Rise of the edimental

By TheHindu on 12 May 2018 | read

The garden, since Eden, has been a stand-in for Paradise — a lush island, sacred and sensual. The ancient Greeks grew greens and grain for consumption, but flowers were reserved for the Gods. Over time, the dividing line between the functional and the ornamental came to be demarcated by the domicile. Fronting the house was the ornamental garden, a polychromatic picture of trim hedges and fastidiously arranged flowers; behind it the vegetable garden, a pragmaticmandalaof trellises of okra, spinach beds and pocked rows of onion. Now, farm-to-fork proselytisers are rooting for the twain to meet in the progressive garden of edimentals.

The new portmanteau — uniting edible and ornamental — has been coined by the English-born Stephen Barstow, who made a compelling case for garden-grown edibles when he put together a salad with 537 varieties of plants, all but 28 of which came from his own garden. His 2015 book, Around the World in 80 Plants , documents indigenous foraging traditions, with detailed information about 80 perennial leafy green vegetables, their stories, sources, and recipes.

Eat what you grow

Edimentals endorse an assimilative approach to kitchen gardening that recommends every portion of land be optimally used to cultivate plants that both look and taste good. These include trees, flowering plants, herbs, vines, shrubs, succulents and ferns — essentially everything that can be consumed.

In the village of Assagaon in North Goa (incidentally called the Village of Flowers), practicing permaculturists Peter Fernandes and Rosie Harding transformed a 600 sq m parcel of degraded land into a bountiful farm forest with 200 types of edibles, including colocasia, amaranth, mulberry, turmeric and joyweed. Which means much of what they grow can go down the gullet. Roselle, for example, with its bulbous maroon calyces, is striking and makes a bold tea rich in anti-oxidants. Then there is the butterfly pea, another tea-worthy flower whose electric blue petals also double as a food colourant.

Function to the front

“The general perception is that only ornamentals have aesthetic value,” says Fernandes in a three-way conversation with Rosie, dialling in from France, adding, “Edibles, on the other hand, are typically grown at the back or on the periphery of a house. It’s a shame we spend so much time, effort and money to create huge swathes of greenery that have no function other than appearance, when, in fact, a large number of edibles have enormous value.”

Although kitchen gardens have taken root in the last few years, popular perception continues to cast food plants in biased light. “We sense a reluctance from some people to grow them because they believe the cultivation will be messy and time-consuming,” says Rosie, “While beauty is important, as is scent, we need to create ecosystems that work with nature and serve human needs.”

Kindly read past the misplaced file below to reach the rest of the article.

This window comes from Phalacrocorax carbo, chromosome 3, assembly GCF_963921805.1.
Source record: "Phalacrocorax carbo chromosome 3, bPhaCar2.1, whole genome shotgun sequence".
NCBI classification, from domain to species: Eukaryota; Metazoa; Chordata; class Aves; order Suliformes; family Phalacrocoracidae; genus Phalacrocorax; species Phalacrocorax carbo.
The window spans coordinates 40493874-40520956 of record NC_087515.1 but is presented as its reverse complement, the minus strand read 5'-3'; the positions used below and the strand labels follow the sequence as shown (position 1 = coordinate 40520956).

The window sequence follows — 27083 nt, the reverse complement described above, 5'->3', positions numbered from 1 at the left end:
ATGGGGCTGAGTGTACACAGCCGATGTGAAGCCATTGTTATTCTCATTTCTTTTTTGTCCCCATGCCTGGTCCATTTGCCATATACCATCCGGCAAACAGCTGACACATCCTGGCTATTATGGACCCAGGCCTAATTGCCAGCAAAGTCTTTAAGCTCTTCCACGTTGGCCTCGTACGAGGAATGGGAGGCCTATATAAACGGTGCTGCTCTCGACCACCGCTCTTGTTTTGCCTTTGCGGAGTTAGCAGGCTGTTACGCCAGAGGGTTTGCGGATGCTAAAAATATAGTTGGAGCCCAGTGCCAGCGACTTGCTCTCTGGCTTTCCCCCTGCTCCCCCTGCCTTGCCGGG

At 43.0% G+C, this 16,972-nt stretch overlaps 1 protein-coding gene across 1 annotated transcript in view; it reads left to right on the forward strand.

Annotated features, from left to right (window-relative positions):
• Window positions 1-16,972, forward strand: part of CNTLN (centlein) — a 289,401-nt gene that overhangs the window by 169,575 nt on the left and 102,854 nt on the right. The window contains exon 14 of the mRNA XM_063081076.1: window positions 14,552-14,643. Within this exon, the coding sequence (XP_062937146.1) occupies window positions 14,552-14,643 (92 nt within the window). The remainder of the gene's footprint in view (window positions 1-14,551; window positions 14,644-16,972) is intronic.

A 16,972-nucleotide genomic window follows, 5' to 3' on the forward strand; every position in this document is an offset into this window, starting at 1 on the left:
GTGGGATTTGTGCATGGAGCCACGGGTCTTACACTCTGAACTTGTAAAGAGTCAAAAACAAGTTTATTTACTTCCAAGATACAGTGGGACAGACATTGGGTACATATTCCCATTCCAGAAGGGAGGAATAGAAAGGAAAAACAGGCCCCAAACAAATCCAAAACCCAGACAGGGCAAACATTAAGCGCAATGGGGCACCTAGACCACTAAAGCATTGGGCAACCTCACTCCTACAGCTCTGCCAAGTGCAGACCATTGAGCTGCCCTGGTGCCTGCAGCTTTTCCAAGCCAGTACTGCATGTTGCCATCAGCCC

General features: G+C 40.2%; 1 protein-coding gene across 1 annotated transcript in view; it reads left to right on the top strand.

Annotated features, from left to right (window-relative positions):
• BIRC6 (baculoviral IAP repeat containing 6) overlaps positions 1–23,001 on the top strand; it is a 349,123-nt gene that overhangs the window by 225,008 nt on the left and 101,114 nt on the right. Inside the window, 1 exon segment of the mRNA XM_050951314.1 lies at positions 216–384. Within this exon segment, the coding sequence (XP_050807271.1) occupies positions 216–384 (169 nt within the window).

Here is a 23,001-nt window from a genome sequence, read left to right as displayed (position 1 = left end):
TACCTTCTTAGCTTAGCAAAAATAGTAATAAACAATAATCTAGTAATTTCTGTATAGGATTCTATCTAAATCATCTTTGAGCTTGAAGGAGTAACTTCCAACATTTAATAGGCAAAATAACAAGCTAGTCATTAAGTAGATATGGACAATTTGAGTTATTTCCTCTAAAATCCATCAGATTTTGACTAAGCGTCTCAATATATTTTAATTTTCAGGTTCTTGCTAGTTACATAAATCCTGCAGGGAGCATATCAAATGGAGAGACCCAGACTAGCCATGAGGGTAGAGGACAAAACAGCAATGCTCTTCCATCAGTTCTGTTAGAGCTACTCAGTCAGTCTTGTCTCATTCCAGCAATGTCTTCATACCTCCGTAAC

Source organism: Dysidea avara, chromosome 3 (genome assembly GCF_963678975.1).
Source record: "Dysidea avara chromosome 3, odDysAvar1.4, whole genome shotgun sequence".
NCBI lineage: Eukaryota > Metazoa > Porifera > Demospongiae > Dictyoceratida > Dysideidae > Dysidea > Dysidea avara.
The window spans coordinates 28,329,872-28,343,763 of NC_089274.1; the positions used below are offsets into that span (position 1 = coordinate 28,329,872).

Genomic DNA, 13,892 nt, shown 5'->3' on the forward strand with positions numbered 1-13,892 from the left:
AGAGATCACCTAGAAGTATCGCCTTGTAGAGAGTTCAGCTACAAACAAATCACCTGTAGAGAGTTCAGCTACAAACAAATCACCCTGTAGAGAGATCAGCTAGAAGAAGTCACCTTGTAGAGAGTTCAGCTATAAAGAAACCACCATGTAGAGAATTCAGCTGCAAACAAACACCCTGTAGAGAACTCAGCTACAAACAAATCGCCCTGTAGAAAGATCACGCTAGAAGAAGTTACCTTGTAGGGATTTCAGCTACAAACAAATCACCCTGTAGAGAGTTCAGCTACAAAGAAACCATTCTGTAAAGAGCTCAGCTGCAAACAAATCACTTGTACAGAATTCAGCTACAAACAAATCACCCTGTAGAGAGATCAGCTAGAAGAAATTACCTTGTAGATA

Going social

Gurgaon-based ad executive, Sangita Wahi Mohin, remarks, “Who needs special ornamentals when your driveway is lined with Chinese orange or lettuce beds?”. Mohin, who greened a patch of wasteland near her home with a variety of edibles, conducts kitchen gardening workshops and also helms an online community, Greenstreet, that encourages a cross-pollination of traditional knowledge. “Agastya flowers are batter-fried in Bihar, while pumpkin flowers, and the buds are cooked in Bengal,” she says, referring to culturally-specific edibles that are finding wider reach through online communities. “My daughter Twisha has also made pesto and even chips from peppery nasturtium leaves,” adds Mohin.

Fresh finds

Edible flowers have found new favour on the plate, thanks to food shows like Masterchef Australia . But they add more aroma, colour and texture than flavour to a dish, concedes chef Ajay Anand, culinary director at the Pullman and Novotel hotels at Aerocity, Delhi. He grows around 20 types of edible flowers in the 3,000 sq ft kitchen garden at Pullman, including petunias and pansies.

“The name of our restaurant, Pluck, is a direct reference to our garden, from where the produce for the meals is plucked,” he says. The farm-to-fork concept has more than just ecological and nutritional valency, it has appetite-whetting potential as well. Before guests are given the menu, they are shown the edimental kitchen. And then the sour cream and flower-petal amuse-bouche is trotted out.

“In the past, the diner would set aside the sprig of parsely on top of a steak; he now appreciates the garnish of say, cilantro flowers,” says Anand, who also dehydrates petals to add a hint of crunch, or powders them for colour.

Grow your own

The term ‘edimental’ is new to many, but the principles are familiar. “They may not know the word, but many want their gardens to look pretty,” says Kapil Mandawewala, founder of the Delhi-based company Edible Routes which sets up kitchen gardens and edible landscapes for clients. They have just designed a 6,000 sq ft terrace garden for Raas Devigarh and Raas Jodhpur, two hotels in Rajasthan. “We seed a mixed planting system, with, for example, low squashes and tall corn together, green Malabar spinach with red amaranth, etc,” he explains.

All said, an edimental garden would perhaps offer the most literal and perfect reading of the 4th-century philosopher, Epicurus’s words: ‘My garden does not provoke thirst through heedless indulgence, but slakes it by proferring its natural remedy. My garden does not whet the appetite; it satisfies it’.

Edimentals endorse an assimilative approach to kitchen gardening that recommends every precious portion of land be optimally used to cultivate plants that both look and taste good.

Edimentals (edibles + ornamentals) include trees, flowering plants, herbs, vines, shrubs, succulents and ferns — essentially everything that can be consumed